Tsai, Fang-Ju; Chiang, Huey-Ling; Lee, Chi-Mei; Gau, Susan Shur-Fen; Lee, Wang-Tso; Fan, Pi-Chuan; Wu, Yu-Yu; Chiu, Yen-Nan

    2012-01-01

    This study aimed to examine sleep problems in children with autism spectrum disorders (ASD), attention-deficit/hyperactivity disorder (ADHD), and epilepsy in clinical settings. We assessed 64 children with ASD, 64 with ADHD, 64 with epilepsy, and 64 typically developing children without any neuropsychiatric disorders by using a sex-and age-matched…

  12. Neural and Behavioral Correlates of Expectancy Violations in Attention-Deficit Hyperactivity Disorder

    ERIC Educational Resources Information Center

    Durston, Sarah; Davidson, Matthew C.; Mulder, Martijn J.; Spicer, Julie A.; Galvan, Adriana; Tottenham, Nim; Scheres, Anouk; Castellanos, F. Xavier; van Engeland, Herman; Casey, B. J.

    2007-01-01

    Background: Attention deficit hyperactivity disorder (ADHD) is a prevalent neuropsychiatric disorder in childhood with established problems in cognitive control and associated fronto-striatal circuitry. More recently, fronto-cerebellar circuits have been implicated in this disorder. Both of these circuits are important in predicting the occurrence…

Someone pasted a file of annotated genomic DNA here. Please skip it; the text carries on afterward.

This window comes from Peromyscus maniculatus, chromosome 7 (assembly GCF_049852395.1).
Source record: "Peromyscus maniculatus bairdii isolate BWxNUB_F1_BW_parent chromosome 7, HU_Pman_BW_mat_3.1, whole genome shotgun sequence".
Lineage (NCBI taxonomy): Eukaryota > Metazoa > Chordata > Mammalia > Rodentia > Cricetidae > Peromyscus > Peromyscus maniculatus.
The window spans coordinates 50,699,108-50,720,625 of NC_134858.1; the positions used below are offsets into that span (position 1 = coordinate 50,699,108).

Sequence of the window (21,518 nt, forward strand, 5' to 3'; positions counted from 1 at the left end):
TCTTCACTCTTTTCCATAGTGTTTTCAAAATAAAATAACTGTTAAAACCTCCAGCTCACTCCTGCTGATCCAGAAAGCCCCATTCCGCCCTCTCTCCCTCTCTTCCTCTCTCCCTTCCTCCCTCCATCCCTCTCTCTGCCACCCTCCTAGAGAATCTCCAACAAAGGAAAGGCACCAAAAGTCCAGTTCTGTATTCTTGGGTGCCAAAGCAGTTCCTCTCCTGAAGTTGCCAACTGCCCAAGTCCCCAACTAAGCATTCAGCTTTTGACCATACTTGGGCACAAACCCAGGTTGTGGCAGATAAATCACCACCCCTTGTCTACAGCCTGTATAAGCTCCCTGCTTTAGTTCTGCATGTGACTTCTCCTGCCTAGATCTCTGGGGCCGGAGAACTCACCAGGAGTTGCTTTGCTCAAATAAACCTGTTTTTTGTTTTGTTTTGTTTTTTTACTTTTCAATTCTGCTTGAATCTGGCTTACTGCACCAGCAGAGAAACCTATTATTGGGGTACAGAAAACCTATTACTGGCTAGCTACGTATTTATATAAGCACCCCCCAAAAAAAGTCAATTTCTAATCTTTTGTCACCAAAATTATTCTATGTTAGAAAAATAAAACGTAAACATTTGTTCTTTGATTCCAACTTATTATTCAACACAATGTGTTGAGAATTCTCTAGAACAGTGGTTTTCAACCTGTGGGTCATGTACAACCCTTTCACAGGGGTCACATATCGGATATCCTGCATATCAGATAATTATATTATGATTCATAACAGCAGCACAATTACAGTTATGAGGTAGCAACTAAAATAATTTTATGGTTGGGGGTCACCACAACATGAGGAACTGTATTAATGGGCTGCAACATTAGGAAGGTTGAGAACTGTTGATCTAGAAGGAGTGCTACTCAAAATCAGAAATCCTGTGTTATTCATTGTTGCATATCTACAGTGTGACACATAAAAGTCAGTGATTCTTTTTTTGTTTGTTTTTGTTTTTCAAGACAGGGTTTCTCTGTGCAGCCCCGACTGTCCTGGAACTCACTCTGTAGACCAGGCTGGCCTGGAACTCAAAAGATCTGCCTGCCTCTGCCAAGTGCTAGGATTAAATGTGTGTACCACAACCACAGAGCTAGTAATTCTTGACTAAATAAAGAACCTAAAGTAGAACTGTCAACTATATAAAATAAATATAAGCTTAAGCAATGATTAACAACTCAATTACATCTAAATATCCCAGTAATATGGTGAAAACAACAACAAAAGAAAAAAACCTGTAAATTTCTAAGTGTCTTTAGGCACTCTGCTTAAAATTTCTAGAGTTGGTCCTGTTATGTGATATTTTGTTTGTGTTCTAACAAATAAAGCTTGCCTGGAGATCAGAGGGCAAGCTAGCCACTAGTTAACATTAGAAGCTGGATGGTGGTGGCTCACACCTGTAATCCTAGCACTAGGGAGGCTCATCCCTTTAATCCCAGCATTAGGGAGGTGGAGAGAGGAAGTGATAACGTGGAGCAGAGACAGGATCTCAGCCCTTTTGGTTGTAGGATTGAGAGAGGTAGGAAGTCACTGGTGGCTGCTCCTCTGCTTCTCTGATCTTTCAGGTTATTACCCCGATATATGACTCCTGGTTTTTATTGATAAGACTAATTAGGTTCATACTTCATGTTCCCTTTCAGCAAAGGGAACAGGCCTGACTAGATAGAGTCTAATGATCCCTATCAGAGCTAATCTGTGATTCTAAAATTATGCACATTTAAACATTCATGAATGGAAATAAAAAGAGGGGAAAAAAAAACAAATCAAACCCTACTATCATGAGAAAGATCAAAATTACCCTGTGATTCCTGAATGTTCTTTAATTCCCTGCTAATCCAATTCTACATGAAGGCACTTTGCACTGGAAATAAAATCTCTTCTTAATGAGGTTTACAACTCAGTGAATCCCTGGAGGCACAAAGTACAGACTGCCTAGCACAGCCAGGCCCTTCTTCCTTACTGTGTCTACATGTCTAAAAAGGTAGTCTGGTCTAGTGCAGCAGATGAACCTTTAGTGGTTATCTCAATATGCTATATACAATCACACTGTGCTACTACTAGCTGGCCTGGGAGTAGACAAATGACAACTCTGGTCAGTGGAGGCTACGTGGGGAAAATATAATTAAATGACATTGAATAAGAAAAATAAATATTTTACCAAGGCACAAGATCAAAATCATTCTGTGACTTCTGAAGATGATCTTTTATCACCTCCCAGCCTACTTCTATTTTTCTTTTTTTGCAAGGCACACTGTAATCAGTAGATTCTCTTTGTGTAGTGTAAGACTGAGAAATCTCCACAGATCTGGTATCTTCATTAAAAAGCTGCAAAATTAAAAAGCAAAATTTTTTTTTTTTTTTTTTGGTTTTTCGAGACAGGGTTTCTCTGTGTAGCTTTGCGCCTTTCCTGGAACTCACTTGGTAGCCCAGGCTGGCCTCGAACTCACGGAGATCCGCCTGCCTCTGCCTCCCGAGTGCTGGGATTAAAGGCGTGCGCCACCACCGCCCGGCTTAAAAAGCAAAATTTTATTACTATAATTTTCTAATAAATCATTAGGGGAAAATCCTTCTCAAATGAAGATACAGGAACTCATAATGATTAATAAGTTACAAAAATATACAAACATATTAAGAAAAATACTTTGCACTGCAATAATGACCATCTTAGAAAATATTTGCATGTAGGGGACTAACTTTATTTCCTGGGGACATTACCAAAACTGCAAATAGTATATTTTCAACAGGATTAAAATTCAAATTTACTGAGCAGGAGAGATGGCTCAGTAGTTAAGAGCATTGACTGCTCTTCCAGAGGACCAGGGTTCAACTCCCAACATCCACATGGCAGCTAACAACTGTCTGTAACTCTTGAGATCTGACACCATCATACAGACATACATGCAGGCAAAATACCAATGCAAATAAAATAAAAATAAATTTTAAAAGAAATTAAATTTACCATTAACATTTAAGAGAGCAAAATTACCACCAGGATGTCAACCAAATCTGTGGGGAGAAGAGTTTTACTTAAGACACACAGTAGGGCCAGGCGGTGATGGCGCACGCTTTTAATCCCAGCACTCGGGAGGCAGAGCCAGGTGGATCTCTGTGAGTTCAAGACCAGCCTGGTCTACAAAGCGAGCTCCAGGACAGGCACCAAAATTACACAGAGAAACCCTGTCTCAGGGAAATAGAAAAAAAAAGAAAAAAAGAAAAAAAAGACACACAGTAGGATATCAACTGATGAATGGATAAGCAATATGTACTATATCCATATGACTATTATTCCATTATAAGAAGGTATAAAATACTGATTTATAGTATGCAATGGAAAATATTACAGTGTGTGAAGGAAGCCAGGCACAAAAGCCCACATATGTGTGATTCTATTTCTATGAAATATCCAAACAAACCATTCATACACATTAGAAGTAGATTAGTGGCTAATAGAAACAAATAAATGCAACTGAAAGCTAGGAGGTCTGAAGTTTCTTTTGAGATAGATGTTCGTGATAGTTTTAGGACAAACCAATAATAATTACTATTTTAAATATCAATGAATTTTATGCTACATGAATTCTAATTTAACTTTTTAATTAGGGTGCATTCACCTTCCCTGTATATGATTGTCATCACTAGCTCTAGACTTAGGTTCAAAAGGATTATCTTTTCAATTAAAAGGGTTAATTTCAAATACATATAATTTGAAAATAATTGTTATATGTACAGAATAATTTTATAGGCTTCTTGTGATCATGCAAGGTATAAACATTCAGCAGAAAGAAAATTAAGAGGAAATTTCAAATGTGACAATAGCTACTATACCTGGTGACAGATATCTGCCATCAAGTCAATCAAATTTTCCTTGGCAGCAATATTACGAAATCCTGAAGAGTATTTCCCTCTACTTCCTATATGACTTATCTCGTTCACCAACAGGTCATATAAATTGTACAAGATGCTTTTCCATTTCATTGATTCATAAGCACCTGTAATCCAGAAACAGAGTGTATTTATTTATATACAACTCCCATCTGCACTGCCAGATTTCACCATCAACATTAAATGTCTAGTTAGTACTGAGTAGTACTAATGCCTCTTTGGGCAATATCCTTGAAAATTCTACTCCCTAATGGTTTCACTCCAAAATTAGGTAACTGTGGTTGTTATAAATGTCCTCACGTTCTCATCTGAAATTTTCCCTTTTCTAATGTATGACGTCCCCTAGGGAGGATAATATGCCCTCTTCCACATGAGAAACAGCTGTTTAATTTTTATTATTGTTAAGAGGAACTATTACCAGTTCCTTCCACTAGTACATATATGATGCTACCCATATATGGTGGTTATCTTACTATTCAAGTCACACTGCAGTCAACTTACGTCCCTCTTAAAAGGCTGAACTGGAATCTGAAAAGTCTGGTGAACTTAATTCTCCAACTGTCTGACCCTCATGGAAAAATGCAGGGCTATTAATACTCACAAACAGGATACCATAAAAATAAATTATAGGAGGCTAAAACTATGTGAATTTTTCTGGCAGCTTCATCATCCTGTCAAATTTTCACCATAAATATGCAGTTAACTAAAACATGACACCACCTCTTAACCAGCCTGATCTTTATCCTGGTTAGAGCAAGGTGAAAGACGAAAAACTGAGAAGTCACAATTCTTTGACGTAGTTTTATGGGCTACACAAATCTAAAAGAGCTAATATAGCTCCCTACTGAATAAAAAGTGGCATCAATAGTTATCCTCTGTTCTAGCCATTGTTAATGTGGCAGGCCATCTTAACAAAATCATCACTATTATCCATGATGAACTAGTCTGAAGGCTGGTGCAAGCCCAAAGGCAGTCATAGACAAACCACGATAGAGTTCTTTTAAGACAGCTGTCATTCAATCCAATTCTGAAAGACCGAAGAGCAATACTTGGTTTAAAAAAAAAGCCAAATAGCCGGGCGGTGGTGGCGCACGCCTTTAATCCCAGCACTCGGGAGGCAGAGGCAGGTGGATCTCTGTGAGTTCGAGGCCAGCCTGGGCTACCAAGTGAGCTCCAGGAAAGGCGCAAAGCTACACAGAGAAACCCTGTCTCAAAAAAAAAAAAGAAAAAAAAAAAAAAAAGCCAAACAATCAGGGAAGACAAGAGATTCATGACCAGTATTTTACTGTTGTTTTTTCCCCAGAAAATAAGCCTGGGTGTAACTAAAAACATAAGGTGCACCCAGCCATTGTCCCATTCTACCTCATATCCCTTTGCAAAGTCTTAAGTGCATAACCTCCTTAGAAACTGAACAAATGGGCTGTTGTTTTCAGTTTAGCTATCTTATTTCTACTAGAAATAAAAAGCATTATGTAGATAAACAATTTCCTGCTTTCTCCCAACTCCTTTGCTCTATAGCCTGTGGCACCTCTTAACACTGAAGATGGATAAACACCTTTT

13. The Effects of Physical Activity on Children Diagnosed with Attention Deficit Hyperactivity Disorder: A Review

    ERIC Educational Resources Information Center

    Reeves, Matthew Jonathan; Bailey, Richard P.

    2016-01-01

    Attention deficit hyperactivity disorder (ADHD) is the most common neurodevelopmental psychiatric disorder among children. Despite the noted positive aspects of the disorder, it is often associated with a range of negative outcomes for that are detrimental to children's education and wider well-being. This comprehensive scoping review examined…